United States District Court, C.D. Illinois
MERIT REVIEW OPINION
MYERSCOUGH, UNITED STATES DISTRICT JUDGE
filed this case pro se from his incarceration in the Lincoln
Correctional Center. He has since been released, but the
Court is still required to review the Complaint pursuant to
28 U.S.C. § 1915A. This section requires the Court to
identify cognizable claims stated by the Complaint or dismiss
claims that are not cognizable. In reviewing the complaint, the
Court accepts the factual allegations as true, liberally
construing them in Plaintiff's favor and taking
Plaintiff's pro se status into account. Turley v.
Rednour, 729 F.3d 645, 649 (7th Cir. 2013).
However, conclusory statements and labels are insufficient.
Enough facts must be provided to "'state a claim for
relief that is plausible on its face.'"
Alexander v. U.S., 721 F.3d 418, 422 (7th
Cir. 2013)(quoted cite omitted).
alleges that he was denied and delayed his prescription for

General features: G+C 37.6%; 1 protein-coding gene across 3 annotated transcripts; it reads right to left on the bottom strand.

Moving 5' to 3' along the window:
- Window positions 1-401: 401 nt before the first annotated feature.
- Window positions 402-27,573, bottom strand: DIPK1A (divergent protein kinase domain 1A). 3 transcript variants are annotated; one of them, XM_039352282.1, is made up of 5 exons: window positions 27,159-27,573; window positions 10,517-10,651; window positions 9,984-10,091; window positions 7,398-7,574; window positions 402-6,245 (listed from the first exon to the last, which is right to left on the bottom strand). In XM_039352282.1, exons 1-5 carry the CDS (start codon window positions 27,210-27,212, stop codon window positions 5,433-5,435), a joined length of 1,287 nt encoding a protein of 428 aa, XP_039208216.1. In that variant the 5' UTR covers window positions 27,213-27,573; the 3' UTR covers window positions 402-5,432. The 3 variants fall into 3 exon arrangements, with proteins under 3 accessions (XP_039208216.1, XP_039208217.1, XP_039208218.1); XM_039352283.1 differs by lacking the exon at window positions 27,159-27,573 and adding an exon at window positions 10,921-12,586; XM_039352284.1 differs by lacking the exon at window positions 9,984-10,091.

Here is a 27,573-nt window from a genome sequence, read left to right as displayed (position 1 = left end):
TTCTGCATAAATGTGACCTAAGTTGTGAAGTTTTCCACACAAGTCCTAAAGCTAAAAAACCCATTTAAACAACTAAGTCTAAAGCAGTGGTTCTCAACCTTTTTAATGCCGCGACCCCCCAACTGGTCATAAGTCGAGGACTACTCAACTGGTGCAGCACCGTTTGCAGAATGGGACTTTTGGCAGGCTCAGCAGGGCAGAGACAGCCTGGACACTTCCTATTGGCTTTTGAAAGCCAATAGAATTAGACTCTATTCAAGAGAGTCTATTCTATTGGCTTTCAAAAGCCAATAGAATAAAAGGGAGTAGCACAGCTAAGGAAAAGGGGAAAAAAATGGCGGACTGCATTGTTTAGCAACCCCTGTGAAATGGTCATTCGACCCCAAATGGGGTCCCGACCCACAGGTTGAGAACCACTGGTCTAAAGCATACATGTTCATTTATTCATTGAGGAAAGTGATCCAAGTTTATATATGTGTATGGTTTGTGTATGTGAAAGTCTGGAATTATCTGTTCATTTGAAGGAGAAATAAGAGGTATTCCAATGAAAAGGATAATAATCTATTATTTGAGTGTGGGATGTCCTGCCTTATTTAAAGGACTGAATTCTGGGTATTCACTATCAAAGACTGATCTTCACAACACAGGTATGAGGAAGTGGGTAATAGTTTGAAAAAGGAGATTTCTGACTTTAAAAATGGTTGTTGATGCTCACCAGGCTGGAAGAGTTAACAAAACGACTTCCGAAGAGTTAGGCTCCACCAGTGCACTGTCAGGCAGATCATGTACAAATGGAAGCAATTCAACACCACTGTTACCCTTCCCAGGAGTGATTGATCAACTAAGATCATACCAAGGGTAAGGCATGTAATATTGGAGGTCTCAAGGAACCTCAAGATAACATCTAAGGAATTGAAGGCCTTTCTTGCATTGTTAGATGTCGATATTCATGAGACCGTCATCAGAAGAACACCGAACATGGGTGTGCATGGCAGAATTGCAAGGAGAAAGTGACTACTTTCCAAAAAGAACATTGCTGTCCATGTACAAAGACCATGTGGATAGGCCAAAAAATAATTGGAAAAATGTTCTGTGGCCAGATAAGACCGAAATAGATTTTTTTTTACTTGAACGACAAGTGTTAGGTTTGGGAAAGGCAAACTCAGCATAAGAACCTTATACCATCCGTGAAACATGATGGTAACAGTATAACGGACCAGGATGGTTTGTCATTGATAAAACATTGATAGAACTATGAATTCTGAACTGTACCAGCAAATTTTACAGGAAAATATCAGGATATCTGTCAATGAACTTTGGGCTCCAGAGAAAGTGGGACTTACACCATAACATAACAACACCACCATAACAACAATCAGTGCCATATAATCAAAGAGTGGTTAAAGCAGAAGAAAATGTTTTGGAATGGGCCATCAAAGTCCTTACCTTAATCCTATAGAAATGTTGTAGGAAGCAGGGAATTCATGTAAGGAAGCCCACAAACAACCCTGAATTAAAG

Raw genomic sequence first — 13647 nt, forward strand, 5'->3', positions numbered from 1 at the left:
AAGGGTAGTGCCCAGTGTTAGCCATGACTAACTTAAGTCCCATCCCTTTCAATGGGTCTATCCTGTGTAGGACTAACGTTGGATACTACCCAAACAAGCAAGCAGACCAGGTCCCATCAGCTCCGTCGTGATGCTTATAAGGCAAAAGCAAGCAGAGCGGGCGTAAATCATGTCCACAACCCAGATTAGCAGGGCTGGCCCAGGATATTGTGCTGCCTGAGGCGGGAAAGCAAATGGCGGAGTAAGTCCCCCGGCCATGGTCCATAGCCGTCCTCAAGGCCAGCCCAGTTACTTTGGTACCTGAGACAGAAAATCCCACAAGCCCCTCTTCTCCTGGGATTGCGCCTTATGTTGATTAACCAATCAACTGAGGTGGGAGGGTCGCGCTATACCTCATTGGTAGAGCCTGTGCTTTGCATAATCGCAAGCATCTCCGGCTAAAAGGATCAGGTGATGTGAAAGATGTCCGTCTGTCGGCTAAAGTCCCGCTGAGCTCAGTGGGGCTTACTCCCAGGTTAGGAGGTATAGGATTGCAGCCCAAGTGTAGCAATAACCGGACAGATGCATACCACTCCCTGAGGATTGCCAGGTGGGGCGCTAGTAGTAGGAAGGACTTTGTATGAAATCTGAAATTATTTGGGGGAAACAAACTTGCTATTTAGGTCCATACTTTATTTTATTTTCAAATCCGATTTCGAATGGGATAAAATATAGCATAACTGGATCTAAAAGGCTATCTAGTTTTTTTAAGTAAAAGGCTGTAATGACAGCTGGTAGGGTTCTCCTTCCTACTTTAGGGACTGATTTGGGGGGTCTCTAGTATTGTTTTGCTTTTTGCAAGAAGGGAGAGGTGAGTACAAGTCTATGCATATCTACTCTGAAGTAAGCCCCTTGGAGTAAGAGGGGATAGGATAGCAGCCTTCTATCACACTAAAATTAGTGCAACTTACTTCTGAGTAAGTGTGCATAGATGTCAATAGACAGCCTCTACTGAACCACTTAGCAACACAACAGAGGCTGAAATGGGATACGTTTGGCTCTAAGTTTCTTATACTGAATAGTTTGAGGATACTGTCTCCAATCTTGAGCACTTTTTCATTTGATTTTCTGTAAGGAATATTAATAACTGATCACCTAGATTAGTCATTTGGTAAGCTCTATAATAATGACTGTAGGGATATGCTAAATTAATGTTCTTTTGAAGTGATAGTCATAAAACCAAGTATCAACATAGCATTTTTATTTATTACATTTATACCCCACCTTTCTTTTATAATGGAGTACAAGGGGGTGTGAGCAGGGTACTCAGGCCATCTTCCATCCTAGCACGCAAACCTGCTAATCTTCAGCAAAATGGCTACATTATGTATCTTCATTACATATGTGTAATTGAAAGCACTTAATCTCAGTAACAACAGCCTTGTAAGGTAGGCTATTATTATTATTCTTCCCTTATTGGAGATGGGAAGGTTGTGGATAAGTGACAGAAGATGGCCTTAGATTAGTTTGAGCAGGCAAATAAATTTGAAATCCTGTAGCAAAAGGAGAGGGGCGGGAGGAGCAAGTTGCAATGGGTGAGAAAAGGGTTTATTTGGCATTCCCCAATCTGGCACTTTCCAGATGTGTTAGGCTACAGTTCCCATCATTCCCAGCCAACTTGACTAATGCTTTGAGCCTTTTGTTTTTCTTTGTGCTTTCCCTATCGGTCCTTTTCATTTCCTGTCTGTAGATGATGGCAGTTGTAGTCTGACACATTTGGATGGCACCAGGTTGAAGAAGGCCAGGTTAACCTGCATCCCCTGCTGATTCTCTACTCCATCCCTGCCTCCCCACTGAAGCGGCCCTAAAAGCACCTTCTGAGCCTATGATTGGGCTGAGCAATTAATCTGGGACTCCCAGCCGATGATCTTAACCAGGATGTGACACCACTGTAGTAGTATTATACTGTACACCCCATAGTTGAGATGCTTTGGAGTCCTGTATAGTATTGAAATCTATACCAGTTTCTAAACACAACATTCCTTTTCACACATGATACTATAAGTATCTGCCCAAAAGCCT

Gabapentin, which had been prescribed to Plaintiff outside
the IDOC to treat Plaintiff's severe pain from
degenerative disc disease and arthritis. Without the
prescription, Plaintiff suffered “severe needle-like
stabbing pain” and “severe pain from his neck
down to his leg on the right side of the body.” (Compl.
allegations state a plausible Eighth Amendment claim for
deliberate indifference to Plaintiff's serious medical
needs. However, only the medical professionals with the
authority to prescribe or approve that medicine could bear
personally responsibility for the delay or denial. The fact
that Plaintiff told all 25 Defendants about the problem does
not allow an inference that all 25 Defendants were personally
responsible for the delay or denial. The non-medical